Making the most of it

By Christy Steadman

The world has a limited number of natural resources, and Goldenites realize they have the best of all worlds, said Theresa Worsham, the City of Golden’s sustainability coordinator.

“We live in a really unique geographical area,” Worsham said. “The Golden Valley has so much we want to preserve and protect.”  Read more…

Reworking the Nutcracker for a younger audience

By Clarke Reader

For many families, Tchaikovsky’s “The Nutcracker” ballet is a traditional part of the holiday season.

The original show isn’t exactly child-friendly, and so Rory Pierce, director of Miners Alley Playhouse’s children’s theater program, decided to tweak the show into something the younger audiences can also appreciate…  Read more…

Battle Looms Over Proposed Car Dealerships Next to Dinosaur RidgeBattle Looms Over Proposed Car Dealerships Next to Dinosaur Ridge

By Alan Prendergast

A long-running battle over efforts to develop 130 acres of land at the southwest edge of the sprawling Denver metroplex is headed for a showdown in the next few weeks. During a Jefferson County planning hearing the evening of Wednesday, December 7, opponents of the project are expected to raise a host of concerns about placing car dealerships in close proximity to scenic vistas, fragile dinosaur tracks and open-space trails…  Read more…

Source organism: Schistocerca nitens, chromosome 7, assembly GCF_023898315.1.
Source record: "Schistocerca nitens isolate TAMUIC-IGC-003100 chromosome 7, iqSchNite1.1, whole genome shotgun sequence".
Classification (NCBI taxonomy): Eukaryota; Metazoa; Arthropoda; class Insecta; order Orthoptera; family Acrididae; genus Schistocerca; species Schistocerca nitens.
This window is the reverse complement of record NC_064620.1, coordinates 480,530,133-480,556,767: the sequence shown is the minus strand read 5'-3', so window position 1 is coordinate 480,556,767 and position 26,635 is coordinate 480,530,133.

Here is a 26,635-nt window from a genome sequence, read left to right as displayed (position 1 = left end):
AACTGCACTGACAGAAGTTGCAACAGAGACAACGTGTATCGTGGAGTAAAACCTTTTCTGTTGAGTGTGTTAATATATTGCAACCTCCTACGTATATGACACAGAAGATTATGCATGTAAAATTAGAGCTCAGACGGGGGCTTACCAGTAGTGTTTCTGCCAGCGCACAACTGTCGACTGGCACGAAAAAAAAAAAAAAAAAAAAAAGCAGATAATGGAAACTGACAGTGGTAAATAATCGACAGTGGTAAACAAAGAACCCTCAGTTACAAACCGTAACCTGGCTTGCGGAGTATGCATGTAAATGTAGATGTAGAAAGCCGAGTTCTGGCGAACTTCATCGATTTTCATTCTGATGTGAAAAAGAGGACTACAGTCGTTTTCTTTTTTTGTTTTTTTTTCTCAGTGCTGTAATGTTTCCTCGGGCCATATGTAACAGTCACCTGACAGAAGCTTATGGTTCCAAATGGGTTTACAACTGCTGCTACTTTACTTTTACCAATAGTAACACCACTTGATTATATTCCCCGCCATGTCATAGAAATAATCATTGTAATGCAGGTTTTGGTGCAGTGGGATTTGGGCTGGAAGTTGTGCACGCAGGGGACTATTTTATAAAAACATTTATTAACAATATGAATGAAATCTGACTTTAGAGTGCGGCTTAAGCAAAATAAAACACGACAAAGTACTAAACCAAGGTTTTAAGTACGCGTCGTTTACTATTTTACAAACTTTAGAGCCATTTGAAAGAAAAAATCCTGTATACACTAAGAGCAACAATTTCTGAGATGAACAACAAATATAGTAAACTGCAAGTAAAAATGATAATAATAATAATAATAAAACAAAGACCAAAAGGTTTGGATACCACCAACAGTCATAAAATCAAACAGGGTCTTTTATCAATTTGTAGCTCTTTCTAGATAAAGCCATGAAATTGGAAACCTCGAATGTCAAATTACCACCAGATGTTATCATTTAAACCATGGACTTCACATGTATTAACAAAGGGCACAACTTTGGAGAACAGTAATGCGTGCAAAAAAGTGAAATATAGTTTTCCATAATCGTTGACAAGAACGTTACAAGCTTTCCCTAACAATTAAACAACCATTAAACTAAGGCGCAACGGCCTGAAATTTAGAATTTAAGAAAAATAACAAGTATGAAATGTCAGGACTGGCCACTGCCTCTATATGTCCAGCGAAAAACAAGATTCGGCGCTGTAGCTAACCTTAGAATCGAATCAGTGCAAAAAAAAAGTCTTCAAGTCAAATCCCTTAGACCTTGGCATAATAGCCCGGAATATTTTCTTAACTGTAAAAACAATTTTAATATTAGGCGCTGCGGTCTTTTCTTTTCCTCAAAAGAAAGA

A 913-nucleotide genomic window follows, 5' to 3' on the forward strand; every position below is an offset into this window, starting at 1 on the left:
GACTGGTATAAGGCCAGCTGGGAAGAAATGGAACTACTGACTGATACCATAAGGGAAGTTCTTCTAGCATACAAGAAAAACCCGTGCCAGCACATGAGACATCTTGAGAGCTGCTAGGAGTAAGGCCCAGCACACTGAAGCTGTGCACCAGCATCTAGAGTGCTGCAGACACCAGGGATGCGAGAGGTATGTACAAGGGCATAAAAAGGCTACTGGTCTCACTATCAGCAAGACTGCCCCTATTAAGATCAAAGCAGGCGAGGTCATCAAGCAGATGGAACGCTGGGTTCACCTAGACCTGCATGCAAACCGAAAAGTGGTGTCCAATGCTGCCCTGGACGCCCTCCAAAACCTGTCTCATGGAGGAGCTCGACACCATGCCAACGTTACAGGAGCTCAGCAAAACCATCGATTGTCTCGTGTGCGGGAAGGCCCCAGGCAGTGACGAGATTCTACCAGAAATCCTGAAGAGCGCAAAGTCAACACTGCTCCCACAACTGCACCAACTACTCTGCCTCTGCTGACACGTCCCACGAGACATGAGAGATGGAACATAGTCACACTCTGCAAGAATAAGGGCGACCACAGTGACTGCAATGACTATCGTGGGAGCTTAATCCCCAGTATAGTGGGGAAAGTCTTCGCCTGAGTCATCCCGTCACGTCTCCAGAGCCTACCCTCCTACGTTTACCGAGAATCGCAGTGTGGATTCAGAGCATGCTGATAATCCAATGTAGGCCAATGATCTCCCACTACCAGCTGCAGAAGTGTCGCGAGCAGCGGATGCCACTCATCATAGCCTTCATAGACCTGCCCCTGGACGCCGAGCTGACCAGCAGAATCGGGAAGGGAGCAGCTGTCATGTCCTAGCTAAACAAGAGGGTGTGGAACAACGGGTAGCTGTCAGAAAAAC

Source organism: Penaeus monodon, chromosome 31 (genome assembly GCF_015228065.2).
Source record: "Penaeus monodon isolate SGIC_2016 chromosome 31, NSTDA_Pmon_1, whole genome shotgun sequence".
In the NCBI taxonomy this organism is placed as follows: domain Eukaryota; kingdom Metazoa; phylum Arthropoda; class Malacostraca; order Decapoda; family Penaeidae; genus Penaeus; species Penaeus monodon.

Pig Patrol wins CECS Senior Design

Pig Patrol, a team of seven mechanical engineering seniors at Colorado School of Mines, received first place in the College of Engineering and Computational Sciences Fall Senior Design Trade Fair on December 1, 2016. They designed an integrated cleaning and inspection pig (ICIP) that can collect data more frequently and affordably, without interrupting the pipeline flow…  Read more…

Only in Colorado: Bradford Washburn American Mountaineering Museum

By Terri Cook

If you’ve ever climbed one of Colorado’s fourteeners, you know just how difficult it can be to make it to the top. From that lofty elevation, it seems nearly impossible that anyone could push him or herself nearly twice as high into the so-called “death zone”—the altitudes above about 26,000 feet where there’s not enough oxygen for humans to survive…  Read more…